Lynchburg, Va. -- That rainy Friday evening, the first of the month, felt special to Dr. Todd Olsen, but not in the way it would have for most veteran coaches.
Now in his 24th season as head coach of Lynchburg College women's soccer team, Olsen's Hornets won a 2-0 thriller, scoring twice in the final five minutes to start the year with a milestone victory for their mentor, the 400th of Olsen's tenure at LC.
But Olsen never has been concerned with milestones. It was win No. 1 of the season, not No. 400 of a career, that made the win regardable.
The win, and the three that have followed in Lynchburg's 4-0 start to the 2017 season, are steps toward a much greater goal, one that is on every player's and coach's wish list: the NCAA Division III championship.
And at the beginning of a season, every program in the country has that goal. The formula is simple: win more early, and your chances are better late.
"Before the season, there's always that hope eternal," Olsen said, evoking the oft-quoted Alexander Pope line. "You always feel like you have a chance to win a national championship."
As for milestones, they can take a back seat.
"We try not to think about it too much," Olsen said. "I'm not particularly interested in numbers and things like that. I'm interested in what we build and the woman that leaves here after four years."
Without those women, he added, the wins wouldn't add up.
Take, for example, the 1997 LC women's soccer team that will enter Lynchburg's Athletic Hall of Fame this fall. That group won the first of the program's 13 Old Dominion Athletic Conference titles, but Olsen said he began to feel his own mark on the women who have passed through the program in the 20 years since.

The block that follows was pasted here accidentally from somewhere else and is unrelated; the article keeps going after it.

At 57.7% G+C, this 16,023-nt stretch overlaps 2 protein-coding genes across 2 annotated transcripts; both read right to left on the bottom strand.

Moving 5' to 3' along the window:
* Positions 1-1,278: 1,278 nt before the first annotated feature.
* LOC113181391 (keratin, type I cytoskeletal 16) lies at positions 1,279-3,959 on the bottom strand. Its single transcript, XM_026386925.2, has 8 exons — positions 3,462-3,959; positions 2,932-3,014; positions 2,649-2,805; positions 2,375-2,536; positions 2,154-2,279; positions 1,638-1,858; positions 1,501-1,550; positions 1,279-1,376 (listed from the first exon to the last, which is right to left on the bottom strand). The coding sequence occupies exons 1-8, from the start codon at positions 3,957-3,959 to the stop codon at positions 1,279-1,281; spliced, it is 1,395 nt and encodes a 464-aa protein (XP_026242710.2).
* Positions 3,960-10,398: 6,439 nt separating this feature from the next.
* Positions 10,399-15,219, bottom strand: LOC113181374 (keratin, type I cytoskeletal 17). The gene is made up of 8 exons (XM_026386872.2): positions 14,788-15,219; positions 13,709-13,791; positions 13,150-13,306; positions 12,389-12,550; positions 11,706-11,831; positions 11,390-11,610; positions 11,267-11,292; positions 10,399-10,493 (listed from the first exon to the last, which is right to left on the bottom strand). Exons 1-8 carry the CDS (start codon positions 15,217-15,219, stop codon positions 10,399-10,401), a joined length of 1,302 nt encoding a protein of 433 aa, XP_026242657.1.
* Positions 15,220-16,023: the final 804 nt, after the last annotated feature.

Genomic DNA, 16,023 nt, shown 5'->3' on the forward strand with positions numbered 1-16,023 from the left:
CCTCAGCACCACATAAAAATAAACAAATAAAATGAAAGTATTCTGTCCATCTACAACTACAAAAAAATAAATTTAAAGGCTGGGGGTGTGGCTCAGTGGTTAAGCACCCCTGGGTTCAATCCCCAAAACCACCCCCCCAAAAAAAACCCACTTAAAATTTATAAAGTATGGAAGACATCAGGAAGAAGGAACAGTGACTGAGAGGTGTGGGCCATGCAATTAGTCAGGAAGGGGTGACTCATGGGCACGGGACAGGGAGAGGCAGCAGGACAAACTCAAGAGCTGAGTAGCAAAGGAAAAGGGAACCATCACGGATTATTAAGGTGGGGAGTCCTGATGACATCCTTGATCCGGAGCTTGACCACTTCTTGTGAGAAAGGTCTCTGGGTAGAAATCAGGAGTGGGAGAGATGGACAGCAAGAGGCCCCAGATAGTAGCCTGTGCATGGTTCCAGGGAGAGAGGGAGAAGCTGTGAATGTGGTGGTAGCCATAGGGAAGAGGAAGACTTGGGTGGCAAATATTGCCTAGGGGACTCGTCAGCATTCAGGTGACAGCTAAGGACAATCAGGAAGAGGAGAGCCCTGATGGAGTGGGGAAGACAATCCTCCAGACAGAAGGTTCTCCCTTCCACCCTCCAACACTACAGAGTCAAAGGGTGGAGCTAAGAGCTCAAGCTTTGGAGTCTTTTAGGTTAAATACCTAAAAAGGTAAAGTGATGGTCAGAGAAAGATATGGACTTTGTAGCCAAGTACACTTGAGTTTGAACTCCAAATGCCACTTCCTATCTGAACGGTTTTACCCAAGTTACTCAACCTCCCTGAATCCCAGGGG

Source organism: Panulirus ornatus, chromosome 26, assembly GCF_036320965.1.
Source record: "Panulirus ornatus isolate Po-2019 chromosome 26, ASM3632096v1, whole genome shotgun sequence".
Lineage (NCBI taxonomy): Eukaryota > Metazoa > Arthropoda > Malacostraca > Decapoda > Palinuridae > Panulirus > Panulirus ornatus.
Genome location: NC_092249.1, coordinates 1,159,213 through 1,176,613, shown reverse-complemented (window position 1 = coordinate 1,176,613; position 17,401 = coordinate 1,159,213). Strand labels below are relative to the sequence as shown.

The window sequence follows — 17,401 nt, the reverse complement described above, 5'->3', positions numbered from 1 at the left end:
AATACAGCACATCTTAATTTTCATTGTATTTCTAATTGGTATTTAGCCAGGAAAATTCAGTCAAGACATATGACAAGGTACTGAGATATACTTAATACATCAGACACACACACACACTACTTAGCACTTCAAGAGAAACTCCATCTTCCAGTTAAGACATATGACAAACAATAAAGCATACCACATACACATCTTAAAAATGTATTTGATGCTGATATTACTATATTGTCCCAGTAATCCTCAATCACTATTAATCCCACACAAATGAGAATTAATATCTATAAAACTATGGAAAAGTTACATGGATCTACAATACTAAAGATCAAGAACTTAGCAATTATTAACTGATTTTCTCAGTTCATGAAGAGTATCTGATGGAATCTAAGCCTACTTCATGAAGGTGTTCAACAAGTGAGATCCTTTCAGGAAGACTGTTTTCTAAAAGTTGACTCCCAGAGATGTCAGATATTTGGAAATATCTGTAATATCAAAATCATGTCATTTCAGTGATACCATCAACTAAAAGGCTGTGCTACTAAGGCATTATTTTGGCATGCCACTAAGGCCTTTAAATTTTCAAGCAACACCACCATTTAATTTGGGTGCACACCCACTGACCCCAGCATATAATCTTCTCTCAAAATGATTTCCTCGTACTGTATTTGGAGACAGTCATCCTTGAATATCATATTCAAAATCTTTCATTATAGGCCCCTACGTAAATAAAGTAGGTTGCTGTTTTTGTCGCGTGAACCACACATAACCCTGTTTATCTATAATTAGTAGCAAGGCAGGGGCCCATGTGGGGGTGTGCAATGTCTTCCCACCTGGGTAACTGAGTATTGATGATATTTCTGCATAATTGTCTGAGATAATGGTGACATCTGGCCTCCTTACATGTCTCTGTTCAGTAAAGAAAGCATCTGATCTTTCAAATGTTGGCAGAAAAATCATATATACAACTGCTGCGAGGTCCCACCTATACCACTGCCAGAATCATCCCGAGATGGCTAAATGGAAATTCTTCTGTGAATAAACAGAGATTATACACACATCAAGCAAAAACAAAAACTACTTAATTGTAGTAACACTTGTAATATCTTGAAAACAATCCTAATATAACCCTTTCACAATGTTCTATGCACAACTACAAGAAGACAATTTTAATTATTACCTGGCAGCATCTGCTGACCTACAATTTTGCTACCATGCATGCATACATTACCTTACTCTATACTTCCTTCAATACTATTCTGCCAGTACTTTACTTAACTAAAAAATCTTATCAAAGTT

And that, he added, is more important than any numbers on a scoreboard.
"My mission is to empower women so that when they leave here, they go out and they become a force," he said, "that when they leave here, there is no ceiling for them accomplishing what they want to accomplish."
But Olsen allowed that success on the field helps. The 1997 ODAC title led to the program's first NCAA tournament win three seasons later. That success led to the first Elite Eight appearance in 2007, the first Final Four in 2009, and eventually, the 2014 Division III national championship.
"Part of it is, you have to win to do that," he said. "It's hard to empower them if you're 0-20. Winning gives them supreme confidence, and success breeds success."
Hardship also plays its own role. Olsen will be the first to tell you that his teams haven't only won 404 matches; they lost 88 matches as well.
"It's that adversity that helps you grow as a coach, and hopefully you become a better coach each year when you take the field," Olsen said.
And learning more from all the matches, win, lose, or draw, is what keeps Olsen and his program striving for more.
The next opportunity -- the one for win No. 5, not win No. 405 -- will come Saturday, Sept. 16 at Salem College in Winston-Salem, N.C., at noon.